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    Nov 17, 2011
    A speaker converts an electrical signal in the range 50 Hz... 20 kHz (give of take a few Hz) into an audio signal.
    A car's turn signal has a frequency of maybe 2 Hz or so.
    You see the difference and why a relay is not suitable?

    Follow the suggestions and get a decent kit.

    Harald
     
  6. gearhed31

    gearhed31

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    Dec 3, 2012
    oh ok, so basicaly a relay couldn't turn on and off fast enough, right? thanks for the info, ill look into a kit
     
  7. davenn

    davenn Moderator

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    1,769
    Sep 5, 2009
    how fast a relay can turn on and off is irrelevent for an audio amplifier
    it ISNT an amplifier, it isnt going to boost signals for your laptop, mp3 player or anything else.

    knowing about car electrical systems is a long way from working on a stereo audio amplifier.
    We are all here to help, but you need to listen to and understand the good advice given to you :)

    cheers
    Dave
     
  8. Harald Kapp

    Harald Kapp Moderator Moderator

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    Nov 17, 2011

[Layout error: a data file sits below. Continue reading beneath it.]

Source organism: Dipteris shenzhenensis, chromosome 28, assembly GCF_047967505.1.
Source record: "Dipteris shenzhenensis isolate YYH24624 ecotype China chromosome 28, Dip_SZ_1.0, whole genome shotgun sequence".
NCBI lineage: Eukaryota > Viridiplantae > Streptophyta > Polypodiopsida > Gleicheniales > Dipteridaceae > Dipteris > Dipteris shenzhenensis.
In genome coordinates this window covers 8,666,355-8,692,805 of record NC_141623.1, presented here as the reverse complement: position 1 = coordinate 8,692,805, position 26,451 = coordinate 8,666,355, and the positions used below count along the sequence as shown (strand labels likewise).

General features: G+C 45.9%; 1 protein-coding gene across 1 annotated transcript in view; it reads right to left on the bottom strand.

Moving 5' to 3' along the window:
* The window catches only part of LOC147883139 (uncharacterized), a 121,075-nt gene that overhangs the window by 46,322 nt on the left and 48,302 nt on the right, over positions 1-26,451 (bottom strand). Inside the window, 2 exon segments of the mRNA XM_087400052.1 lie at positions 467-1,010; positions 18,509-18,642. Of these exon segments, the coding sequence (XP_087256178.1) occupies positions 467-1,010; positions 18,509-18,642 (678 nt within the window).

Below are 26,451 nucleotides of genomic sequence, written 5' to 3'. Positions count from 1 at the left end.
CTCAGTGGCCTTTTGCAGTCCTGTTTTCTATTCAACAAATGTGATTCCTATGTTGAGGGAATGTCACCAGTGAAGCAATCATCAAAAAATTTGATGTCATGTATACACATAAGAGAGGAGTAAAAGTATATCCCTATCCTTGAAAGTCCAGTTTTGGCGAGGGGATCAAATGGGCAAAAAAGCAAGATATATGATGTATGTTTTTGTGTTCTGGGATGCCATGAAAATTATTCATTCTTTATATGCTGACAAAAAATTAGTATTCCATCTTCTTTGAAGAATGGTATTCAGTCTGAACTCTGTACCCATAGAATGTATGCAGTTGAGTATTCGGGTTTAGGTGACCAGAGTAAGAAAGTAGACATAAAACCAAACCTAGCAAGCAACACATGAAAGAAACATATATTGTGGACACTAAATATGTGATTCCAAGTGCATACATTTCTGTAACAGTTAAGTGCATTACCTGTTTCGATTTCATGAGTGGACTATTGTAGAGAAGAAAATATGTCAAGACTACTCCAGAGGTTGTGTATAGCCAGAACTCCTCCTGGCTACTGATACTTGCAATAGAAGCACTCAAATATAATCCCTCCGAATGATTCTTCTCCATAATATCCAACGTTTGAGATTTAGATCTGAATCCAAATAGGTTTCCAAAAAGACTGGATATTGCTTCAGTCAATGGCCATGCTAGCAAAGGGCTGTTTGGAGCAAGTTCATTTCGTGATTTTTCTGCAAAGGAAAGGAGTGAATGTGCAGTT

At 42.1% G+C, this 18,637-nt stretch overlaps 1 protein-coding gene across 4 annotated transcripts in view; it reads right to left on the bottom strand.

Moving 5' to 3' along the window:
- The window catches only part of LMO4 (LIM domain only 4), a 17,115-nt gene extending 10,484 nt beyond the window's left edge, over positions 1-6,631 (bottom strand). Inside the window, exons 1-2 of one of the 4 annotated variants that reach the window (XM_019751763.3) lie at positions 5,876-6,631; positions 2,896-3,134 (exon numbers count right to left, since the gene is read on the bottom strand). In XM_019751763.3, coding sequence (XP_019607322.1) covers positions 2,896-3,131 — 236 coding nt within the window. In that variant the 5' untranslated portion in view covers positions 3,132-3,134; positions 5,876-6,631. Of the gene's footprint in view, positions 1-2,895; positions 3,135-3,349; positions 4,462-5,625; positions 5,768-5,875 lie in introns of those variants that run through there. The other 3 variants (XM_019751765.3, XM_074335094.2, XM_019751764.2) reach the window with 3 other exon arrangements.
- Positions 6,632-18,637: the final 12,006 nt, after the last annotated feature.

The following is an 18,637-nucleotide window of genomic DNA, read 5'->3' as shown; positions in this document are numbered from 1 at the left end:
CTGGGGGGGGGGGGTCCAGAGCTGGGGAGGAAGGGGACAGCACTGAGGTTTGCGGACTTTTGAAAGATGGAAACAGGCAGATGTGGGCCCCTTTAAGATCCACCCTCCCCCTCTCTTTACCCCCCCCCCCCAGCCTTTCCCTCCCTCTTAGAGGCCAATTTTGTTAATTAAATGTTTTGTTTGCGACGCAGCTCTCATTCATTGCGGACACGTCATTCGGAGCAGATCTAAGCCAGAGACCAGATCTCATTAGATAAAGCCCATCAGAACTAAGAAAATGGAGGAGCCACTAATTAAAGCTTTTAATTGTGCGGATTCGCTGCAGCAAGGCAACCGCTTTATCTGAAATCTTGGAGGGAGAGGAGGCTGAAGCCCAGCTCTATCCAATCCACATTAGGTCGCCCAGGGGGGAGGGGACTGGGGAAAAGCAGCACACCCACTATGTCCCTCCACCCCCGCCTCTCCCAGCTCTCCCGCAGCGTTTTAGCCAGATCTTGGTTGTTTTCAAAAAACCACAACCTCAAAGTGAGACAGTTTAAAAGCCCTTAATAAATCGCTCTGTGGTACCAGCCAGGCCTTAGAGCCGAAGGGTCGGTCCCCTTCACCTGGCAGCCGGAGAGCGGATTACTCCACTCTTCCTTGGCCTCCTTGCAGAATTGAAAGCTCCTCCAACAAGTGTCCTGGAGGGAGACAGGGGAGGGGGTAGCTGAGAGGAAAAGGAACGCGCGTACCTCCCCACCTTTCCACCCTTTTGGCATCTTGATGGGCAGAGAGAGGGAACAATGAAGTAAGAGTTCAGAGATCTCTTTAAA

@dave: If his relay is fast enough, he could build a class-D amplifier :D
     
  9. Harald Kapp

    Harald Kapp Moderator Moderator

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    Nov 17, 2011
    @gearhed: Nope, just kidding. There is no relay that fast.
     
  10. Rusty

    Rusty

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    Nov 30, 2012
    If you want to make a good audio amplifier with little noise and no distortortion, you will need a lot of pations and skills for this. Especially when doing it in stereo mode. I would do like suggested above, get a kit and start from there. Will save you lots of work and time. Chip amplifiers are very easy to use :

    Meanwhile.. When you wait for parts and when you start the project: Always study the circuit, try to understand the components, different technics and other theory in the amp. This is the best way to learn electronics.

    If you really want to learn audio amplifiers, buy the books by Douglas Self :)
     
  11. BobK

    BobK

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    Jan 5, 2010
    No, a speaker receives continuously varying voltage, not a seried of pulses.

    Bob
     
  12. KJ6EAD

    KJ6EAD

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    Aug 13, 2011
    Gearhed31, what's the wattage rating and impedance of the speakers and how loud do you want to get? Do you care about tone control (equalization)?

    As a mechanical engineering student, you might like to do some math regarding the opening and closing of mechanical relay contacts and the movement of the armature 20,000 times in a second. :rolleyes: Even if you disregard all of the other electrical and thermal issues, the physics alone should prove to be...problematic. ;)
     
    Last edited: Dec 3, 2012